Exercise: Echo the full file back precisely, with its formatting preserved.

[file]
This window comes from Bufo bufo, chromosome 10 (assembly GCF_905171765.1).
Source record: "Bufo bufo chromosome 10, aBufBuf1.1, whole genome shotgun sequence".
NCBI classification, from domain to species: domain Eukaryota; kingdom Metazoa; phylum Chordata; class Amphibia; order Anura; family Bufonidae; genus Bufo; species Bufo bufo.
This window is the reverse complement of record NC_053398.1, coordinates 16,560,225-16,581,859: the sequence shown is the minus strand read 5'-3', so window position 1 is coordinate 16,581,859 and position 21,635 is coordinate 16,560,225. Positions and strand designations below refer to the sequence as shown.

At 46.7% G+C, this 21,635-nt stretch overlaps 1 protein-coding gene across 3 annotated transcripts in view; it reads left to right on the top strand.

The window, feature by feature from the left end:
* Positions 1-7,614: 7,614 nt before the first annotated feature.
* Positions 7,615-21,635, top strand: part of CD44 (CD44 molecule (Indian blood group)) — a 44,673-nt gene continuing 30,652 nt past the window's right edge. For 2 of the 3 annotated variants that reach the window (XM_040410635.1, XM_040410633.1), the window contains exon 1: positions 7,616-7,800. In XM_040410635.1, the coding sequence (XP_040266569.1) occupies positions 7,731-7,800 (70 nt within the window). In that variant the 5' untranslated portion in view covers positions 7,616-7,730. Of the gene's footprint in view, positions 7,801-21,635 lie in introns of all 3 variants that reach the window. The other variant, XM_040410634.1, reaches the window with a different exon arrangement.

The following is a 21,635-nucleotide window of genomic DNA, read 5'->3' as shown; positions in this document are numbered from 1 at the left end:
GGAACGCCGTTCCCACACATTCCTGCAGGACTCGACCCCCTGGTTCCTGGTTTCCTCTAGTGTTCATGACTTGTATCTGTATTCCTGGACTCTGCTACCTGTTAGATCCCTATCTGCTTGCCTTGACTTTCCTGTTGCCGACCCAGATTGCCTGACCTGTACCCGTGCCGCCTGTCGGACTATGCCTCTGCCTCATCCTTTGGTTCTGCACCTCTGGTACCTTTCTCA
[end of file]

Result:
This window comes from Bufo bufo, chromosome 10 (assembly GCF_905171765.1).
Source record: "Bufo bufo chromosome 10, aBufBuf1.1, whole genome shotgun sequence".
NCBI classification, from domain to species: domain Eukaryota; kingdom Metazoa; phylum Chordata; class Amphibia; order Anura; family Bufonidae; genus Bufo; species Bufo bufo.
This window is the reverse complement of record NC_053398.1, coordinates 16,560,225-16,581,859: the sequence shown is the minus strand read 5'-3', so window position 1 is coordinate 16,581,859 and position 21,635 is coordinate 16,560,225. Positions and strand designations below refer to the sequence as shown.

At 46.7% G+C, this 21,635-nt stretch overlaps 1 protein-coding gene across 3 annotated transcripts in view; it reads left to right on the top strand.

The window, feature by feature from the left end:
* Positions 1-7,614: 7,614 nt before the first annotated feature.
* Positions 7,615-21,635, top strand: part of CD44 (CD44 molecule (Indian blood group)) — a 44,673-nt gene continuing 30,652 nt past the window's right edge. For 2 of the 3 annotated variants that reach the window (XM_040410635.1, XM_040410633.1), the window contains exon 1: positions 7,616-7,800. In XM_040410635.1, the coding sequence (XP_040266569.1) occupies positions 7,731-7,800 (70 nt within the window). In that variant the 5' untranslated portion in view covers positions 7,616-7,730. Of the gene's footprint in view, positions 7,801-21,635 lie in introns of all 3 variants that reach the window. The other variant, XM_040410634.1, reaches the window with a different exon arrangement.

The following is a 21,635-nucleotide window of genomic DNA, read 5'->3' as shown; positions in this document are numbered from 1 at the left end:
GGAACGCCGTTCCCACACATTCCTGCAGGACTCGACCCCCTGGTTCCTGGTTTCCTCTAGTGTTCATGACTTGTATCTGTATTCCTGGACTCTGCTACCTGTTAGATCCCTATCTGCTTGCCTTGACTTTCCTGTTGCCGACCCAGATTGCCTGACCTGTACCCGTGCCGCCTGTCGGACTATGCCTCTGCCTCATCCTTTGGTTCTGCACCTCTGGTACCTTTCTCA